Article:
The Rio Cinema in Hackney: "There’s nothing quite like it left." (Pic credit: Tom Williams)

By Tom Williams

HACKNEY’S Rio Cinema was forced to close yesterday after staff walked out in what they are calling a fight to ‘save the soul’ of the building.

The row, which started with calls by the staff to be paid the London Living Wage, has become increasingly bitter over recent weeks after management announced plans to modernise the 101-year-old cinema.

The plans include restructuring staff roles and pay and moving to an automated screening system as well as installing a second screen and new cafe and bar area.

Oliver Meek, Executive Director of the Rio, said the changes were a response to the serious financial problems faced by the cinema which lost £40,000 last year. “I’m really disappointed by the strike, I’m distraught by it,” he said. “But this is about evolving in order to exist. The operation here hasn’t changed since 1999 and the world of cinema has changed immeasurably since then.”

Staff have claimed that they were not consulted on the changes and that they undermine the ethos of the cinema because of they will mean that less community events can be held there.

They left their posts at 3.30pm and staged a loud picket outside the building on Kingsland Road for over four hours.

Staff and their supporters on the picket line outside the RIo: "We’ve really been given no option at all.”
Staff and their supporters on the picket line outside the Rio: “We’ve really been given no option at all.” (Pic credit: Tom Williams)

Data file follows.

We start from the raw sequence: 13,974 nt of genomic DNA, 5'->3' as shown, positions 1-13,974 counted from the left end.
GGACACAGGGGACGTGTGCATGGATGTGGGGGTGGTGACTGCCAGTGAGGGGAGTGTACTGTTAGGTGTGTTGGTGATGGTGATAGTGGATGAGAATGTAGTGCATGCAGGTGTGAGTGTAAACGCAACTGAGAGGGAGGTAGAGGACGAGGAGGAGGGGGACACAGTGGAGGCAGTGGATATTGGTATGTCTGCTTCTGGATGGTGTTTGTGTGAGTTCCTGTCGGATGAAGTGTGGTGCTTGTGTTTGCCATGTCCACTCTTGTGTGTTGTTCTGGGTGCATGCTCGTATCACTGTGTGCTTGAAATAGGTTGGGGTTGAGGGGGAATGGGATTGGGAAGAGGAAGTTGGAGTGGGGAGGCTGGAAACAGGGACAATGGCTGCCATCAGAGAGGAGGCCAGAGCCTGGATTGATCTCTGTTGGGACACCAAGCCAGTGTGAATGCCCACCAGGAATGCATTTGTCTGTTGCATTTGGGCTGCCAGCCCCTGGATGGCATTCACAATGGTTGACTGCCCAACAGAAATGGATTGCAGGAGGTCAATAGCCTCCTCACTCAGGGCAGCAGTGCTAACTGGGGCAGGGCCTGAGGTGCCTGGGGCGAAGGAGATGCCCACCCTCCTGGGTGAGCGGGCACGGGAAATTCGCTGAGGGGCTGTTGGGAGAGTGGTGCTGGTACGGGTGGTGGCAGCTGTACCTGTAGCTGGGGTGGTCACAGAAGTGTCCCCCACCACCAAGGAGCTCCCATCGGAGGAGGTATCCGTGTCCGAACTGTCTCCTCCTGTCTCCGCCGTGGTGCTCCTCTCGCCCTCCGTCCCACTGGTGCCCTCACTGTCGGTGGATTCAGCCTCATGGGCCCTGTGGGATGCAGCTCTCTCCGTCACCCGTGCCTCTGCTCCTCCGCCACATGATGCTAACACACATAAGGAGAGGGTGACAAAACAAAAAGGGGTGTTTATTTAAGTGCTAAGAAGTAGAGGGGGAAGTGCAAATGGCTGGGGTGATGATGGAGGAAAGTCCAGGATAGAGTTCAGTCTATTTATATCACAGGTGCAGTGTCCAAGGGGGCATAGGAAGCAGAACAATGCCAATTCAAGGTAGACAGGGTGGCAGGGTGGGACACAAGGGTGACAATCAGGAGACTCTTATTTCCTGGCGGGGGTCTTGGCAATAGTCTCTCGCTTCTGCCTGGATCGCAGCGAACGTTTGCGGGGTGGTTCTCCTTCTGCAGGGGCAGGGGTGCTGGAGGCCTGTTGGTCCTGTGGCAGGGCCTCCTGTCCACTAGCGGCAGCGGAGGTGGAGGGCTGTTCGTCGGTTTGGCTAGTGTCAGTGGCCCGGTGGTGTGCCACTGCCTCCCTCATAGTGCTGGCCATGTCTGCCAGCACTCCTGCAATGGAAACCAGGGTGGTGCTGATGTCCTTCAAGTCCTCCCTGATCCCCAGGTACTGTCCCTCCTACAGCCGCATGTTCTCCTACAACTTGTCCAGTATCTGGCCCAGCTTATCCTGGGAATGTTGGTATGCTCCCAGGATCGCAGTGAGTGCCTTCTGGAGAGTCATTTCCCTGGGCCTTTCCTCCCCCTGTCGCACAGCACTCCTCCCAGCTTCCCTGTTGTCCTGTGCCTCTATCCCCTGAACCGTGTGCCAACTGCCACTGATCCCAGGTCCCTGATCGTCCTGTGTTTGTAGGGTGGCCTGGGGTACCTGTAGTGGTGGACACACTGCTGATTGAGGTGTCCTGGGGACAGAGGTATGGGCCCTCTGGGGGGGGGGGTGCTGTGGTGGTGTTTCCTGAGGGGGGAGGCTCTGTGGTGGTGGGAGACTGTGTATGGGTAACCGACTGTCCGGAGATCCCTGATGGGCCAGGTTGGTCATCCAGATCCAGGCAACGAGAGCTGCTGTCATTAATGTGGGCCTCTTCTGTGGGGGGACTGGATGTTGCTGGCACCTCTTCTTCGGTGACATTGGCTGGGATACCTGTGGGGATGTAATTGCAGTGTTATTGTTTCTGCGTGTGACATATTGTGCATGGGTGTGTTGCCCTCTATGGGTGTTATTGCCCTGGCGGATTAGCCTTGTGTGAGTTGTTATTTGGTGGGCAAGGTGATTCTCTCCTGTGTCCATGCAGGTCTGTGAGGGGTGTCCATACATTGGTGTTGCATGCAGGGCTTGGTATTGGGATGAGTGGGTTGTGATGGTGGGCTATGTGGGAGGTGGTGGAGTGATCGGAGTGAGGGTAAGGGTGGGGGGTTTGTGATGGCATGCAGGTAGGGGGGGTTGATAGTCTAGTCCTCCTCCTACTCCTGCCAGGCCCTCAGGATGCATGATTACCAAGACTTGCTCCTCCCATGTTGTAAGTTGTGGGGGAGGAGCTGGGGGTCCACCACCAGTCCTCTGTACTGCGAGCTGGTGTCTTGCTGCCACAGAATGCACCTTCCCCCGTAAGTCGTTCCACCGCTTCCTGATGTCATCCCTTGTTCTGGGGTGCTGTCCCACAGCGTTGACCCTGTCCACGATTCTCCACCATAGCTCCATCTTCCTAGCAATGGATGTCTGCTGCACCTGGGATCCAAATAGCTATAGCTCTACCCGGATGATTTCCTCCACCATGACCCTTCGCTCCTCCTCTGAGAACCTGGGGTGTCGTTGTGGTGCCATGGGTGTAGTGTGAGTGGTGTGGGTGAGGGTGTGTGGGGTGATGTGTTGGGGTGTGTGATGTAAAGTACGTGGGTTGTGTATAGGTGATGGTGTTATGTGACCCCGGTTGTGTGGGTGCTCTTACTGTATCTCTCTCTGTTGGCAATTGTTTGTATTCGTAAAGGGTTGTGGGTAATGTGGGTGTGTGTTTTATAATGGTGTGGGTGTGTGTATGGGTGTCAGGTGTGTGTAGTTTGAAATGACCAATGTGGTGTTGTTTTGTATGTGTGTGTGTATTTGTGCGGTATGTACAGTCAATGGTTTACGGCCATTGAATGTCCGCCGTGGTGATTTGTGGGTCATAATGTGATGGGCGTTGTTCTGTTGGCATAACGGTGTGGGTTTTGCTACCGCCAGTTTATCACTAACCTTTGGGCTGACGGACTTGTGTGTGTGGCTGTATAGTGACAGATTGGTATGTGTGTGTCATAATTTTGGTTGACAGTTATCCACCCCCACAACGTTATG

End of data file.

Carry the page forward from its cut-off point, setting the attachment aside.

One member of staff who has worked at the cinema for 15 years said that he had been told his employment would finish on the 12th June. The man, who asked not to be named, said: “People choose to come here because of the experience and the integrity of the building. It’s one of the last links back to how cinema was in London. There’s nothing quite like it left.

“That’s why we work here. I’ve dedicated myself to this place and I owe it a lot, it runs very deeply for me. Obviously it has to remain viable but the management seem to want to turn it into something where the cinema is secondary.

“We have to strike because they haven’t listened. We’re powerless in the building so we have to take it outside. We’ve really been given no option at all.”

However Meek dismissed claims of a “corporate takeover” saying “it’s really more of an ideological thing where some staff who have been here a long time resent the idea of change.”

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